Collaboration gin with Herts and Middlesex Wildlife Trust to help protect bats
We have partnered once again with Herts and Middlesex Wildlife Trust to produce a one-of-a-kind gin, using an ultrasound distilling method inspired by bats.
Inspired by the flight of native bats through the British countryside, Ultrasonic Gin uses a unique ultrasonic process and pot distillation to extract flavour and aroma from local hedgerow plants including elderflower, along with bramley apple and mint.
The gin was launched on World Gin Day on 12 June. For each bottle sold, we will donate £2 to Herts and Middlesex Wildlife Trust to support the charity’s work protecting bats and other wildlife across Hertfordshire and Middlesex.
Emma Norrington, the Trust’s Head of Fundraising and Communications said:
“We’re thrilled to be partnering with Puddingstone Distillery again to create a one-of-a-kind gin. Hertfordshire is home to some magnificent wild places and species, and we’re always delighted when local businesses are keen to help protect them. This exciting new gin is the perfect way to capture the beauty of our countryside, highlight the amazing natural techniques of our bats and the work we do / need to do for their conservation”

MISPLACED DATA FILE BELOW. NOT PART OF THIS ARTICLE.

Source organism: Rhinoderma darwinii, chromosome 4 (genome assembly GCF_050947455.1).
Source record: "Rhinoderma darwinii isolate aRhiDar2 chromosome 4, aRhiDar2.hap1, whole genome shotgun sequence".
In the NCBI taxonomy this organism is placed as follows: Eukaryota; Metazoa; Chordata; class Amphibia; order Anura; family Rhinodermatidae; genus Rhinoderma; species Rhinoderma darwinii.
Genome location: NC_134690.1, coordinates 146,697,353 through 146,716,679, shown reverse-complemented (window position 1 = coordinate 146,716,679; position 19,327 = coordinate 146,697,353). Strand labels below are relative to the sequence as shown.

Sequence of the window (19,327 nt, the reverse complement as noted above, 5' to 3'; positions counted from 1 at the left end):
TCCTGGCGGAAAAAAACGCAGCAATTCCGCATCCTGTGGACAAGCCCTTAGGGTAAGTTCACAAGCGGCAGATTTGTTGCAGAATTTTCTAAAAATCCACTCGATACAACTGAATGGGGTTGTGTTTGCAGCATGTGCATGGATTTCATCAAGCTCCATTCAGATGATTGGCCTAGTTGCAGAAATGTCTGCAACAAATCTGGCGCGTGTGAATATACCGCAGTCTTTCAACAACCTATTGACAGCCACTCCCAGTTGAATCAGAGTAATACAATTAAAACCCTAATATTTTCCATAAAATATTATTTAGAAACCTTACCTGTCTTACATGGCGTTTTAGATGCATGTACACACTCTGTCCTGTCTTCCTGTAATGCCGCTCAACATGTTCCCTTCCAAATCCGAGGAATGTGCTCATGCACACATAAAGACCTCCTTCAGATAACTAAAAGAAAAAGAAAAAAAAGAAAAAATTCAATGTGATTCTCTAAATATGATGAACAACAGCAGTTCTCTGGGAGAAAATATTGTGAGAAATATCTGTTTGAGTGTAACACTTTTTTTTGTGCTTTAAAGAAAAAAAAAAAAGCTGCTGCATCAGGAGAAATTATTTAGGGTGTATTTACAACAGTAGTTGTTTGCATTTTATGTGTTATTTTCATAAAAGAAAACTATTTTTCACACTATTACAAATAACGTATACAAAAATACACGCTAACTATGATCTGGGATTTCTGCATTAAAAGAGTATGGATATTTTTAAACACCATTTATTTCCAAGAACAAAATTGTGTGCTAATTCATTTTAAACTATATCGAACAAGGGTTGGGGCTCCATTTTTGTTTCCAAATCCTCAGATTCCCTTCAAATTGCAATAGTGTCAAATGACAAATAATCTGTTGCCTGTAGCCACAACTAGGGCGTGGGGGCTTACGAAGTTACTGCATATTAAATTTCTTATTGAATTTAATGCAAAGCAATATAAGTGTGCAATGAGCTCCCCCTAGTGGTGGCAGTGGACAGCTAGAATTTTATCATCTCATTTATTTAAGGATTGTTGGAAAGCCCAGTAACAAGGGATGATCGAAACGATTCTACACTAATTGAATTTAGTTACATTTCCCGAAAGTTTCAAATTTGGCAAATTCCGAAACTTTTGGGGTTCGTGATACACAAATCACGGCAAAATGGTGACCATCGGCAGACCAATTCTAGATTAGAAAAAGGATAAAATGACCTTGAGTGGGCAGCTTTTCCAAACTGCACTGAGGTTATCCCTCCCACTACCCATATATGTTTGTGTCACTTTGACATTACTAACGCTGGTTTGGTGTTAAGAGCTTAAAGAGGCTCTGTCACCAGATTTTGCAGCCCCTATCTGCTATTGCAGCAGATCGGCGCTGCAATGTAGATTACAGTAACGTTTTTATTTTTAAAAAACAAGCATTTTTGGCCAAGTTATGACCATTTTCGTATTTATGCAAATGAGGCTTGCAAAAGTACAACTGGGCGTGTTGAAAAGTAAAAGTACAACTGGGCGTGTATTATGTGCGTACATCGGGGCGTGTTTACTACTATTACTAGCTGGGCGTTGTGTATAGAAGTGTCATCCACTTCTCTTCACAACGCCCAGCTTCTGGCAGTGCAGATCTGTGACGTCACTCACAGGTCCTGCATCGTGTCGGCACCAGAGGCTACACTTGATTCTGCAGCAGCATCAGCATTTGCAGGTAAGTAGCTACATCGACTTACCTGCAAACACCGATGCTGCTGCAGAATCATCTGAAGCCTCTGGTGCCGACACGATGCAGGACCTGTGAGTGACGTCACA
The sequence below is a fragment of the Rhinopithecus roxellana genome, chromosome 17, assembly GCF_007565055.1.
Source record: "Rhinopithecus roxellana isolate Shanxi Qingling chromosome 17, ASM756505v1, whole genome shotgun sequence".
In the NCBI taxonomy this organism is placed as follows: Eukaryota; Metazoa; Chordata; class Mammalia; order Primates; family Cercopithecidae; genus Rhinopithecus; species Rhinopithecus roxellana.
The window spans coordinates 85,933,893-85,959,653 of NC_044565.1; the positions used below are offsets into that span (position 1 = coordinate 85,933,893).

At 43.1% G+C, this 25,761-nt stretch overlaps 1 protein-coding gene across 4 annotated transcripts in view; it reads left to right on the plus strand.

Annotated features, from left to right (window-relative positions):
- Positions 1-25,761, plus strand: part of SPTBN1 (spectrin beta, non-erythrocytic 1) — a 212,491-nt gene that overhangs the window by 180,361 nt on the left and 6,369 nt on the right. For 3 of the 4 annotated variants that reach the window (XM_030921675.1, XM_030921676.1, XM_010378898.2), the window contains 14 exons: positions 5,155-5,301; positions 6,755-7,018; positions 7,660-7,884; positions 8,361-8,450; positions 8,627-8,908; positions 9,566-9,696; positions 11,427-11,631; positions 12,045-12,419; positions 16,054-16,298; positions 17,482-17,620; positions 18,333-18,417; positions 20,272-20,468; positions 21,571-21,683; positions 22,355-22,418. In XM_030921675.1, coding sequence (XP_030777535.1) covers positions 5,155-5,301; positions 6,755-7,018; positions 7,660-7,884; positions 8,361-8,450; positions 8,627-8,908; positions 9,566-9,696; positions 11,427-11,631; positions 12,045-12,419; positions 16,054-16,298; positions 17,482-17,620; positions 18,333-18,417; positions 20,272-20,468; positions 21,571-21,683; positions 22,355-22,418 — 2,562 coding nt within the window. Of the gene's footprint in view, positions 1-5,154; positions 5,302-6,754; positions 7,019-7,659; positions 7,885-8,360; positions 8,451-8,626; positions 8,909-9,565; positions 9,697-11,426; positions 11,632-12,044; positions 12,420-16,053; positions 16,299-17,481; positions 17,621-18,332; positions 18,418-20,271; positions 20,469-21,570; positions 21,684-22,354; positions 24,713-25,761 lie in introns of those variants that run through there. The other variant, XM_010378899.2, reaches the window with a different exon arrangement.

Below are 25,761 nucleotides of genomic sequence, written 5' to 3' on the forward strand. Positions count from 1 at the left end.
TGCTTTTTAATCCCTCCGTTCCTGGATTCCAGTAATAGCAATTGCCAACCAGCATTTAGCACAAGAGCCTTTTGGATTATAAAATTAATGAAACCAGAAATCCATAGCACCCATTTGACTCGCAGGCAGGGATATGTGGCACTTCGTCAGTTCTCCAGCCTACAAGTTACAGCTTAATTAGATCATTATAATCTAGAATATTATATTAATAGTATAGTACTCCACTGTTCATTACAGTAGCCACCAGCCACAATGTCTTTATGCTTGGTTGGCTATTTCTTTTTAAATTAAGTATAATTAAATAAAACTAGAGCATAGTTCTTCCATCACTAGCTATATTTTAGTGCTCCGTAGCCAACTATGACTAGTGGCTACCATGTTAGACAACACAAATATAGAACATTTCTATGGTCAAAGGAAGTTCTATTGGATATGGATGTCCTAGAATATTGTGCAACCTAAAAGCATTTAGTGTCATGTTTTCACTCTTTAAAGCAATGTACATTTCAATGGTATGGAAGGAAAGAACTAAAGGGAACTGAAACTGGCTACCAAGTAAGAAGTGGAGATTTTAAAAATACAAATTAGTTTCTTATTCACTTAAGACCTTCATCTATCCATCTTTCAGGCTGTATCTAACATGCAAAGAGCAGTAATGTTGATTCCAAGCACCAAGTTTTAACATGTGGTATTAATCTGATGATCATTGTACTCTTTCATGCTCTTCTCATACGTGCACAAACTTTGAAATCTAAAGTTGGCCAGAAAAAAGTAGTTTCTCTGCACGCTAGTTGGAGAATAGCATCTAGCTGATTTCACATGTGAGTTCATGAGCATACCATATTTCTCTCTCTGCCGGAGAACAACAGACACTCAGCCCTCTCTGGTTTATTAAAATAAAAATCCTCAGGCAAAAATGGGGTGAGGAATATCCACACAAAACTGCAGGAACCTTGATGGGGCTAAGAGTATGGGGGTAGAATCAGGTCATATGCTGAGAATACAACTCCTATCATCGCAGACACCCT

Bats are the only true flying mammal in the world. There are 17 species of bats in the UK, 12 of which can be found in Hertfordshire. Bats live in a range of habitats and Herts and Middlesex Wildlife Trust works hard to manage these places so that bats can thrive.
Bats are so-called indicator species, serving as a measurement of how well wildlife is faring and how well conservation efforts are working because they occupy a wide range of habitats and are sensitive to changes in the environment.
Campfire Gin Special Edition No 1 – Himalayan balsam
As a Hertfordshire distillery based in Tring we are true believers in connecting with the spirit of the outdoors and preserving wildlife in the county and surrounding areas. We have been partnering with Herts and Middlesex Wildlife Trust since 2017 with our launch of the world’s first Himalayan balsam gin – raising awareness of the conservation work needed to address this invasive, non-native species. This gin was always going to be self destructive as the aim was to remove balsam from the rare chalk streams. The more balsam removed, the less flowers to pick the following year and so on. In 2020 we (successfully!) only managed to make a few bottles of balsam gin as we could only find a handful of flowers. So for all pink gin lovers out there I’m afraid this one is no more, but why not buy a bottle of Ultrasonic Gin instead and still continue to help the conservation of rare chalk streams, bats and more wildlife.